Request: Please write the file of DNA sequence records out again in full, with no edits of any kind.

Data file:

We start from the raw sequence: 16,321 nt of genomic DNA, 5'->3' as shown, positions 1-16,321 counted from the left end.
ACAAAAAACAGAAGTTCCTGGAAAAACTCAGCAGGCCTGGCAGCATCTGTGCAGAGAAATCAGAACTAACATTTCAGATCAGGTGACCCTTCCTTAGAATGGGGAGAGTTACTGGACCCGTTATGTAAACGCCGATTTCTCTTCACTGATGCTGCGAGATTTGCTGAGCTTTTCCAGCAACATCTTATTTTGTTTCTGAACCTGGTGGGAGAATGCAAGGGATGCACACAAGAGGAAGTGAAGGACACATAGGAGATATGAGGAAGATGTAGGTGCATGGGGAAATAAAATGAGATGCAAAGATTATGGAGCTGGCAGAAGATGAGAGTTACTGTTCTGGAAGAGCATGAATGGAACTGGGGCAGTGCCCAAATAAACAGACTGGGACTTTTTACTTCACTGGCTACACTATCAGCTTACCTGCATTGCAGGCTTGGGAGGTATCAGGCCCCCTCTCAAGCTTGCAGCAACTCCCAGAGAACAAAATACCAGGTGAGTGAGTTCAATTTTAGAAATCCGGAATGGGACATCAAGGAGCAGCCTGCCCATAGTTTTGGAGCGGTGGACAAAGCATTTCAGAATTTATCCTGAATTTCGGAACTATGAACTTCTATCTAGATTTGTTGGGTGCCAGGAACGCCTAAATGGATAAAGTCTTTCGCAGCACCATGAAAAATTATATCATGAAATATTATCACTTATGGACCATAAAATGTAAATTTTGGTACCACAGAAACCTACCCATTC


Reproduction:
We start from the raw sequence: 16,321 nt of genomic DNA, 5'->3' as shown, positions 1-16,321 counted from the left end.
ACAAAAAACAGAAGTTCCTGGAAAAACTCAGCAGGCCTGGCAGCATCTGTGCAGAGAAATCAGAACTAACATTTCAGATCAGGTGACCCTTCCTTAGAATGGGGAGAGTTACTGGACCCGTTATGTAAACGCCGATTTCTCTTCACTGATGCTGCGAGATTTGCTGAGCTTTTCCAGCAACATCTTATTTTGTTTCTGAACCTGGTGGGAGAATGCAAGGGATGCACACAAGAGGAAGTGAAGGACACATAGGAGATATGAGGAAGATGTAGGTGCATGGGGAAATAAAATGAGATGCAAAGATTATGGAGCTGGCAGAAGATGAGAGTTACTGTTCTGGAAGAGCATGAATGGAACTGGGGCAGTGCCCAAATAAACAGACTGGGACTTTTTACTTCACTGGCTACACTATCAGCTTACCTGCATTGCAGGCTTGGGAGGTATCAGGCCCCCTCTCAAGCTTGCAGCAACTCCCAGAGAACAAAATACCAGGTGAGTGAGTTCAATTTTAGAAATCCGGAATGGGACATCAAGGAGCAGCCTGCCCATAGTTTTGGAGCGGTGGACAAAGCATTTCAGAATTTATCCTGAATTTCGGAACTATGAACTTCTATCTAGATTTGTTGGGTGCCAGGAACGCCTAAATGGATAAAGTCTTTCGCAGCACCATGAAAAATTATATCATGAAATATTATCACTTATGGACCATAAAATGTAAATTTTGGTACCACAGAAACCTACCCATTC